‘at the coalface’ is invaluable in
helping understand the challenges
that traders face on a daily basis.
Getting the best price for the end
client is paramount, but finding
liquidity to get the trade done, in
what seems to be an ever changing
trading landscape, is also highly
Another explained that dealing
with regulation should not be sole-
ly dealt with by the head trader.
“Given that the regulation issue
affects many areas of an asset
manager it cannot be solely the
preserve of the trading head to deal
with in my view,” says a head of
trading for UK and Ireland. “Com-
pliance, investment control, PMs
and legal among other functions all
have vested interests.”
“I would argue that given the cost
pressures being experienced by asset
managers and the amount you still
need to be able to provide an all-
round service of which an increasing
part is linked to regulatory issues. ”
Asset managers are now hoping
to attract a different kind of candi-
date that has high-level analytical
skills and an interest in technology
as a way to assist the head trader
with this changing landscape.
“I’ve hired a new talent who
helps me for various topics, data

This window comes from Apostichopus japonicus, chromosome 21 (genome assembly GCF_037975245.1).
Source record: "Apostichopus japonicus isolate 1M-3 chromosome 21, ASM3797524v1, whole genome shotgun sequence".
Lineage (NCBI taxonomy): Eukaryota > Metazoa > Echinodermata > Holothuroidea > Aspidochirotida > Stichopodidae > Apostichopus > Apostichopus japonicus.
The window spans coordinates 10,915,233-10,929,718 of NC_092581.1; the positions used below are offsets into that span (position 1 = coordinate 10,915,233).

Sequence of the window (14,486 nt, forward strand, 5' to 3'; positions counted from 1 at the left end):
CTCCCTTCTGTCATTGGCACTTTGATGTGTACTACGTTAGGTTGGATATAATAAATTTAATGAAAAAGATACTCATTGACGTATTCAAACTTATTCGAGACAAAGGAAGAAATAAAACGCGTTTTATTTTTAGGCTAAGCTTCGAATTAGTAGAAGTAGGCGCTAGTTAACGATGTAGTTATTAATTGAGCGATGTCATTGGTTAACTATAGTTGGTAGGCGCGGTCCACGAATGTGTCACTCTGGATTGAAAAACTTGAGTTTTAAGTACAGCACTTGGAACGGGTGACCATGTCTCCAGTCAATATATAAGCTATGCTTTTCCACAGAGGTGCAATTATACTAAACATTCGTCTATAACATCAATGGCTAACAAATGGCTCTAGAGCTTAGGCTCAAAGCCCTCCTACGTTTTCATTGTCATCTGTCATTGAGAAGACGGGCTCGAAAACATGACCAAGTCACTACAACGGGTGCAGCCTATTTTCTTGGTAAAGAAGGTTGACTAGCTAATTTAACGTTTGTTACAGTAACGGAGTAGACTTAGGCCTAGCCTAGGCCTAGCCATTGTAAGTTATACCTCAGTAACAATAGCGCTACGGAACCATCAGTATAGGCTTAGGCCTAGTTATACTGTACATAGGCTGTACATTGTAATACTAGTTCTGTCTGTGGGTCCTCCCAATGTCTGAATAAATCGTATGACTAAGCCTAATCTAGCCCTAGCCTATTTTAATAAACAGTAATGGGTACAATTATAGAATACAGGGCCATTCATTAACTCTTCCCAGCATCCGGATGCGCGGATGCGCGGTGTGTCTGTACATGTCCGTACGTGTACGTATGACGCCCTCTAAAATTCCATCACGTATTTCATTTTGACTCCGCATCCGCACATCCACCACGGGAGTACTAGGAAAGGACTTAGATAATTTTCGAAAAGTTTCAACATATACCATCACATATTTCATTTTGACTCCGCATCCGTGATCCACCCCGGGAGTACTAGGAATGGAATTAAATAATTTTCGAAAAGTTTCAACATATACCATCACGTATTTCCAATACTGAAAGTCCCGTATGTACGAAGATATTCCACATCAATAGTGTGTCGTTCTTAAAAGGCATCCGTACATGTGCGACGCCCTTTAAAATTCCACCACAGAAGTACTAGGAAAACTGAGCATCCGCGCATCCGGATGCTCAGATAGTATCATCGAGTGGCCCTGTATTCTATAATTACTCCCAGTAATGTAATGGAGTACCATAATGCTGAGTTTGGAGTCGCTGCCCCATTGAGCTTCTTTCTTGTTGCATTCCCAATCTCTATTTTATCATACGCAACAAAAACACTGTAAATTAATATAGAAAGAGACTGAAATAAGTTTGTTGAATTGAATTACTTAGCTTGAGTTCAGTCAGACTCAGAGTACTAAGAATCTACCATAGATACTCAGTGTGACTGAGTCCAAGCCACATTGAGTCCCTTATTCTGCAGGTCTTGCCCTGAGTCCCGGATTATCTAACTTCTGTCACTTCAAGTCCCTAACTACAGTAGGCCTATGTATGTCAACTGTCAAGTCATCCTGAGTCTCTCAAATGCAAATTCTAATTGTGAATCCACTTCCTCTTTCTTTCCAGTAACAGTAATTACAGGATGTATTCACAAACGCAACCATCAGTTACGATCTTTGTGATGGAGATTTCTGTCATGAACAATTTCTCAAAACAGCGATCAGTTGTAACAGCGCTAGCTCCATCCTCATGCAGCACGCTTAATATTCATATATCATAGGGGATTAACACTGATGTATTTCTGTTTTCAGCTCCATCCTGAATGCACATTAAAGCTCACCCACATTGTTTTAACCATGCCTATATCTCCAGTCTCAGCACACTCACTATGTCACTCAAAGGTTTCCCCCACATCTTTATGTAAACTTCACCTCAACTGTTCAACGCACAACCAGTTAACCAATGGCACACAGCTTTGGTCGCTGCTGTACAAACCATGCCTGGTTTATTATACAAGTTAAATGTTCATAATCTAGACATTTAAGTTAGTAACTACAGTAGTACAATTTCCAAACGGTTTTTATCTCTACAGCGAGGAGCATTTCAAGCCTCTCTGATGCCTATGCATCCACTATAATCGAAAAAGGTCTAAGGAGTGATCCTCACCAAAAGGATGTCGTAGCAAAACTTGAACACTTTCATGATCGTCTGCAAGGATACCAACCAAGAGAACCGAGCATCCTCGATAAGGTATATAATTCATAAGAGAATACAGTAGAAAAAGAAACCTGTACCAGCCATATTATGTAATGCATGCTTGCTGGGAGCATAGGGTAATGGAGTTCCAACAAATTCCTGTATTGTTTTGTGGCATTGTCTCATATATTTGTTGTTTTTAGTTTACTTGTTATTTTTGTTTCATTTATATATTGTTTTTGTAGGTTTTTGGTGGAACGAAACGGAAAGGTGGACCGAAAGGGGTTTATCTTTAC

analysis, post-trade reporting,
drafting of procedures, writing of
internal notes on MIFID II, etc.
My young colleague has a fixed-term contract and does not need
a Bloomberg terminal today,” a
global head trader explains.
Certainly the regulatory impact
won’t last forever. Once MiFID II
comes into force next year, staying
compliant will be a large component to the global head trader role,
but with systems and preparations
in place there could be a greater
focus on trading.
The role largely has an emphasis
on market structure, but with a
new breed of buy-side traders and
regulatory experts making their
way through the ranks, head traders will revert back to what they
enjoy the most, making money.
“As my team has expanded and my
involvement in projects has increased, it
is very rare for me to execute order flow.”
HEAD OF TRADING AT A MAJOR ASSET MANAGER